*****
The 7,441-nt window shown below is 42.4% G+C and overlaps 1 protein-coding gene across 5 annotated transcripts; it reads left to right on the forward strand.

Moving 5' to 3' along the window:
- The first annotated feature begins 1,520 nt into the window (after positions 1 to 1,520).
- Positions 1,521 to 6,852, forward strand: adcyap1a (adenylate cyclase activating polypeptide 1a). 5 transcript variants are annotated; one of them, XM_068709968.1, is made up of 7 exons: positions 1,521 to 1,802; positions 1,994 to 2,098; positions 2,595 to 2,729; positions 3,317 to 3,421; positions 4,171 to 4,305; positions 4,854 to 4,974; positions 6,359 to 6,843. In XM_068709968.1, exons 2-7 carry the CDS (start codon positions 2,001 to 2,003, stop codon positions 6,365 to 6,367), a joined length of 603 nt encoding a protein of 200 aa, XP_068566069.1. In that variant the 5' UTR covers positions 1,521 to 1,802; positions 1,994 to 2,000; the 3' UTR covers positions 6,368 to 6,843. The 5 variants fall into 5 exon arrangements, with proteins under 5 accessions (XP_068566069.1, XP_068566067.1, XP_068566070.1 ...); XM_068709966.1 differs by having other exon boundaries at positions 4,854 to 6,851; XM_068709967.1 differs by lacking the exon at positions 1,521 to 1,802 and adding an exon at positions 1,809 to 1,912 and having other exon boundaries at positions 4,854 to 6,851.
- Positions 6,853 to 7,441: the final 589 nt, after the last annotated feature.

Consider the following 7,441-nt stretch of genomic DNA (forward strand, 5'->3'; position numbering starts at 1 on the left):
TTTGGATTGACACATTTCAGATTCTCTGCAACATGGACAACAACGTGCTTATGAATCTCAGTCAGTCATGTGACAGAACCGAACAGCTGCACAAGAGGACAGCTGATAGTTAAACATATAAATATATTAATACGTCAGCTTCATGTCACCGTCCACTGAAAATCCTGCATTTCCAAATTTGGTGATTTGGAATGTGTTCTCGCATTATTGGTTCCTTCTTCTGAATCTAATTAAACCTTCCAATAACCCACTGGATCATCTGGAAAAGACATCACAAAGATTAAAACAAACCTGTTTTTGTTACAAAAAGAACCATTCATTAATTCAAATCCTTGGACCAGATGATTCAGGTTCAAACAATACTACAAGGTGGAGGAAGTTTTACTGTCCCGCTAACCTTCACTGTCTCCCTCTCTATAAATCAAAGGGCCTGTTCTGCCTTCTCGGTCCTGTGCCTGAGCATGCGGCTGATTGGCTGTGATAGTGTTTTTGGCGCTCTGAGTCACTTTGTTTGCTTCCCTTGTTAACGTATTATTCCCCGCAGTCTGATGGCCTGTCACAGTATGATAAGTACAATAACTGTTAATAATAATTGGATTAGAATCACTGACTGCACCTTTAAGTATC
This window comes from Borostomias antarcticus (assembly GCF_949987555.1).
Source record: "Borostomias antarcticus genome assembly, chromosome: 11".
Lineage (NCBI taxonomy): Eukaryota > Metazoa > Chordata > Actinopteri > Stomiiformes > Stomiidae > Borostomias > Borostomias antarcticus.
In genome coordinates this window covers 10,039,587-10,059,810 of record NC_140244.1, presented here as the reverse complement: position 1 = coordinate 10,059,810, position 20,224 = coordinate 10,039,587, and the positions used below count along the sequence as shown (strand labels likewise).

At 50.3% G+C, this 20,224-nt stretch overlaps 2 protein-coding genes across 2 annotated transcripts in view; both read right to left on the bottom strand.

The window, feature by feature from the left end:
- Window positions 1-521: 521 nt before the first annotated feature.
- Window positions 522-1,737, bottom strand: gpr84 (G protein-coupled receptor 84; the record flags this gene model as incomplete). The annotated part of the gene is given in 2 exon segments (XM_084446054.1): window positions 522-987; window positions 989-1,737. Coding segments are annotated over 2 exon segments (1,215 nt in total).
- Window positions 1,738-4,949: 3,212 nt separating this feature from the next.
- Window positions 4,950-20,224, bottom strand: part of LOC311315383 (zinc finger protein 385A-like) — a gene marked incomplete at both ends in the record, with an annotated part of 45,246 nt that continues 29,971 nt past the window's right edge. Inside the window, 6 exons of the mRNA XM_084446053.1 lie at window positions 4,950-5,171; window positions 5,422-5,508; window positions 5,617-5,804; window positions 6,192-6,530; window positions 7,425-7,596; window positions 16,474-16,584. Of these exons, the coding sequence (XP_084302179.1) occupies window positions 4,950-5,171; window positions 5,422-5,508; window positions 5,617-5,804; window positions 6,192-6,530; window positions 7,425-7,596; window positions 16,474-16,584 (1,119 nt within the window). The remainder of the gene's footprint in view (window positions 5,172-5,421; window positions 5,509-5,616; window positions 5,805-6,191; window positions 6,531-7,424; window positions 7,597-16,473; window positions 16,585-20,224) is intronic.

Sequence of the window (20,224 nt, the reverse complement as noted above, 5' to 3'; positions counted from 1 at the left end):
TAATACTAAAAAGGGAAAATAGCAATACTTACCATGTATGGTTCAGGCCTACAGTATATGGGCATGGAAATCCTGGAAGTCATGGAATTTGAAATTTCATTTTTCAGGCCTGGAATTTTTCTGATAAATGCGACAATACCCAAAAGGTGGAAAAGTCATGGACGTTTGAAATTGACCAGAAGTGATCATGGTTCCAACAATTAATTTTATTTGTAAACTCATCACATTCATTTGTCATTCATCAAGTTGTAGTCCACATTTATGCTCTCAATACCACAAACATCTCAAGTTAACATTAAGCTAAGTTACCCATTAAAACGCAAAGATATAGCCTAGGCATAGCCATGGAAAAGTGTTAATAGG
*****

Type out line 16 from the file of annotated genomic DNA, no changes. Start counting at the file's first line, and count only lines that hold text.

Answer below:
- Window positions 1,738-4,949: 3,212 nt separating this feature from the next.